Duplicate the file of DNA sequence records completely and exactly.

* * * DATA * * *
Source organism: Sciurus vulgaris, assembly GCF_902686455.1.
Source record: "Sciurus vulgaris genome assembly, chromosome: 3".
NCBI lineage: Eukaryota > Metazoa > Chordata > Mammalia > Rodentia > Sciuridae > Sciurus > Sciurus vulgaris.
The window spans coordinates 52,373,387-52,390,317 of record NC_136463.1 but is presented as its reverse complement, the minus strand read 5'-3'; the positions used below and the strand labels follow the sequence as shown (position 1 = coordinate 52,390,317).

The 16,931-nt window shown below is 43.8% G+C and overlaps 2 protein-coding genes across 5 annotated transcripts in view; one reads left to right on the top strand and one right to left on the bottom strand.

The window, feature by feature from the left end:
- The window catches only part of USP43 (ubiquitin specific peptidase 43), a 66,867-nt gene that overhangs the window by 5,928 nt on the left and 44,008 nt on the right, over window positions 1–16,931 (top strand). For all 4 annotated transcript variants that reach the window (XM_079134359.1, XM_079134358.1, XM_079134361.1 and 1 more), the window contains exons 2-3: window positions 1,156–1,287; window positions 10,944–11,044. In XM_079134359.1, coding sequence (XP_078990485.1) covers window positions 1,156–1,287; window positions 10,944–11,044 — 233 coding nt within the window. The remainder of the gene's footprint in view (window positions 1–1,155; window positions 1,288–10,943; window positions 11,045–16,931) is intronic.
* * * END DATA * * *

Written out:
Source organism: Sciurus vulgaris, assembly GCF_902686455.1.
Source record: "Sciurus vulgaris genome assembly, chromosome: 3".
NCBI lineage: Eukaryota > Metazoa > Chordata > Mammalia > Rodentia > Sciuridae > Sciurus > Sciurus vulgaris.
The window spans coordinates 52,373,387-52,390,317 of record NC_136463.1 but is presented as its reverse complement, the minus strand read 5'-3'; the positions used below and the strand labels follow the sequence as shown (position 1 = coordinate 52,390,317).

The 16,931-nt window shown below is 43.8% G+C and overlaps 2 protein-coding genes across 5 annotated transcripts in view; one reads left to right on the top strand and one right to left on the bottom strand.

The window, feature by feature from the left end:
- The window catches only part of USP43 (ubiquitin specific peptidase 43), a 66,867-nt gene that overhangs the window by 5,928 nt on the left and 44,008 nt on the right, over window positions 1–16,931 (top strand). For all 4 annotated transcript variants that reach the window (XM_079134359.1, XM_079134358.1, XM_079134361.1 and 1 more), the window contains exons 2-3: window positions 1,156–1,287; window positions 10,944–11,044. In XM_079134359.1, coding sequence (XP_078990485.1) covers window positions 1,156–1,287; window positions 10,944–11,044 — 233 coding nt within the window. The remainder of the gene's footprint in view (window positions 1–1,155; window positions 1,288–10,943; window positions 11,045–16,931) is intronic.